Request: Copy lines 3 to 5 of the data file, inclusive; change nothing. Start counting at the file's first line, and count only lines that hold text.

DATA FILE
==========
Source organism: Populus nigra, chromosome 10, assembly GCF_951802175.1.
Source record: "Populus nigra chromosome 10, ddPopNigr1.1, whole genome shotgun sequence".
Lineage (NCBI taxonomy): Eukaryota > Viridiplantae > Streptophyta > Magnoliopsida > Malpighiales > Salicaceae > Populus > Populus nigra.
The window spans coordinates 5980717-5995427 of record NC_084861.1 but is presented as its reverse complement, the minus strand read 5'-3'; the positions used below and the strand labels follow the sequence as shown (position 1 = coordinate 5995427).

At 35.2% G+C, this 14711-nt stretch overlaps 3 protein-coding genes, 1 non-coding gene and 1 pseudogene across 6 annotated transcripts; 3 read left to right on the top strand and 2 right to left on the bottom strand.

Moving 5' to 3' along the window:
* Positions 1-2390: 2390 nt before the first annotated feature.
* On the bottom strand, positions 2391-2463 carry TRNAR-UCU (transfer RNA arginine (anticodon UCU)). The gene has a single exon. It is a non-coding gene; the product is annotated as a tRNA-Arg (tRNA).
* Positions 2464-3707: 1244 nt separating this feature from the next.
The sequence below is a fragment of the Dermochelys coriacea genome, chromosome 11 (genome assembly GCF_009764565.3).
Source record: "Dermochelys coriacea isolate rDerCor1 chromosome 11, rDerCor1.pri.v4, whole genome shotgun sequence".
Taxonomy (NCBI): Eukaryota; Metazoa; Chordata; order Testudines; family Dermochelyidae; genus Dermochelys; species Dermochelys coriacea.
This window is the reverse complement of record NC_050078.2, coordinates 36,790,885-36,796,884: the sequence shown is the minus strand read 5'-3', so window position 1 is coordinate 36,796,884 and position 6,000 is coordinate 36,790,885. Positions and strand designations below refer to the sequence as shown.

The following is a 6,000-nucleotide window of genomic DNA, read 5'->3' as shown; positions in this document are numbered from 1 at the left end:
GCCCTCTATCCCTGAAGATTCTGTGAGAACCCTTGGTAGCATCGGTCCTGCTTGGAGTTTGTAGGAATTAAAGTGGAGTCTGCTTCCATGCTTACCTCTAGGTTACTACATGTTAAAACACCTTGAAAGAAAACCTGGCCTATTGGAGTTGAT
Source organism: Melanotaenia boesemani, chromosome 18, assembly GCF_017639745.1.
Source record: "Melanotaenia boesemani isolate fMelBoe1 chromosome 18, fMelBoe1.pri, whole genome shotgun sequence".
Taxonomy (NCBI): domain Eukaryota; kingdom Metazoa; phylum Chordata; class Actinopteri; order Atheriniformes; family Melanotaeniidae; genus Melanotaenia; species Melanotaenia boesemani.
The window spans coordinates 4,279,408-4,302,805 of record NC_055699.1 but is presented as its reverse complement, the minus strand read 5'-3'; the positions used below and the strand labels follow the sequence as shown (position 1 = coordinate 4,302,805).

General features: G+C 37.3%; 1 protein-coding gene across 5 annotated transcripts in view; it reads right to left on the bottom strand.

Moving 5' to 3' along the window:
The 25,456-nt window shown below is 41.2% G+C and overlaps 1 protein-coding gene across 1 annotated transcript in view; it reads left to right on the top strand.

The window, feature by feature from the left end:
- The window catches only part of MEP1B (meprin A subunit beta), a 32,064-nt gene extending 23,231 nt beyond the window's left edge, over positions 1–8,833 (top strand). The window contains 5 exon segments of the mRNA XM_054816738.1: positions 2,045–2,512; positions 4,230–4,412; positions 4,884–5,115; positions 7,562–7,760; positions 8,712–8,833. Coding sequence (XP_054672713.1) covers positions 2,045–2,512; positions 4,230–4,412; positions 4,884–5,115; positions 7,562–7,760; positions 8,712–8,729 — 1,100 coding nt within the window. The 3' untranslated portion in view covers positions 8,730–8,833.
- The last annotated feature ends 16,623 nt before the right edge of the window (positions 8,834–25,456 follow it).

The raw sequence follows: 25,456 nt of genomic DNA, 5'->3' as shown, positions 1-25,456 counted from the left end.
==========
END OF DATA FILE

Lineage (NCBI taxonomy): Eukaryota > Viridiplantae > Streptophyta > Magnoliopsida > Malpighiales > Salicaceae > Populus > Populus nigra.
The window spans coordinates 5980717-5995427 of record NC_084861.1 but is presented as its reverse complement, the minus strand read 5'-3'; the positions used below and the strand labels follow the sequence as shown (position 1 = coordinate 5995427).

At 35.2% G+C, this 14711-nt stretch overlaps 3 protein-coding genes, 1 non-coding gene and 1 pseudogene across 6 annotated transcripts; 3 read left to right on the top strand and 2 right to left on the bottom strand.